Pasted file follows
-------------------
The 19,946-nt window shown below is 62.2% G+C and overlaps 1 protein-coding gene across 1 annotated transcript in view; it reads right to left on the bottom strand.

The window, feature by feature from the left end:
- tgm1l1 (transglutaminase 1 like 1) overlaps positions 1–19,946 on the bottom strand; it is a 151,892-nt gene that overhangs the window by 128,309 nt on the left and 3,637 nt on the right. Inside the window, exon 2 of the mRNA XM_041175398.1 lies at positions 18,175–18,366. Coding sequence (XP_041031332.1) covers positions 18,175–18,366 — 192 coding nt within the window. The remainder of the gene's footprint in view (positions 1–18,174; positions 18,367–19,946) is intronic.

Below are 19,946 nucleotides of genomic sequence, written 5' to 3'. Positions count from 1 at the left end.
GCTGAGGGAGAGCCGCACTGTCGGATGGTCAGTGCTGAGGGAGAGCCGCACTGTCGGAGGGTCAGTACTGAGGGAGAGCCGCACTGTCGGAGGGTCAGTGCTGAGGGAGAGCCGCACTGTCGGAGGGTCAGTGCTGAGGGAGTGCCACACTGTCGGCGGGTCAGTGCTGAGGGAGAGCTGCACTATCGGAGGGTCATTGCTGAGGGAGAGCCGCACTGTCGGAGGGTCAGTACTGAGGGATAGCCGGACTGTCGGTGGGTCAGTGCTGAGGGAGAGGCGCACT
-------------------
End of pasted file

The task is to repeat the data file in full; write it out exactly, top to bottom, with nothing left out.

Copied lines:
The 19,946-nt window shown below is 62.2% G+C and overlaps 1 protein-coding gene across 1 annotated transcript in view; it reads right to left on the bottom strand.

The window, feature by feature from the left end:
- tgm1l1 (transglutaminase 1 like 1) overlaps positions 1–19,946 on the bottom strand; it is a 151,892-nt gene that overhangs the window by 128,309 nt on the left and 3,637 nt on the right. Inside the window, exon 2 of the mRNA XM_041175398.1 lies at positions 18,175–18,366. Coding sequence (XP_041031332.1) covers positions 18,175–18,366 — 192 coding nt within the window. The remainder of the gene's footprint in view (positions 1–18,174; positions 18,367–19,946) is intronic.

Below are 19,946 nucleotides of genomic sequence, written 5' to 3'. Positions count from 1 at the left end.
GCTGAGGGAGAGCCGCACTGTCGGATGGTCAGTGCTGAGGGAGAGCCGCACTGTCGGAGGGTCAGTACTGAGGGAGAGCCGCACTGTCGGAGGGTCAGTGCTGAGGGAGAGCCGCACTGTCGGAGGGTCAGTGCTGAGGGAGTGCCACACTGTCGGCGGGTCAGTGCTGAGGGAGAGCTGCACTATCGGAGGGTCATTGCTGAGGGAGAGCCGCACTGTCGGAGGGTCAGTACTGAGGGATAGCCGGACTGTCGGTGGGTCAGTGCTGAGGGAGAGGCGCACT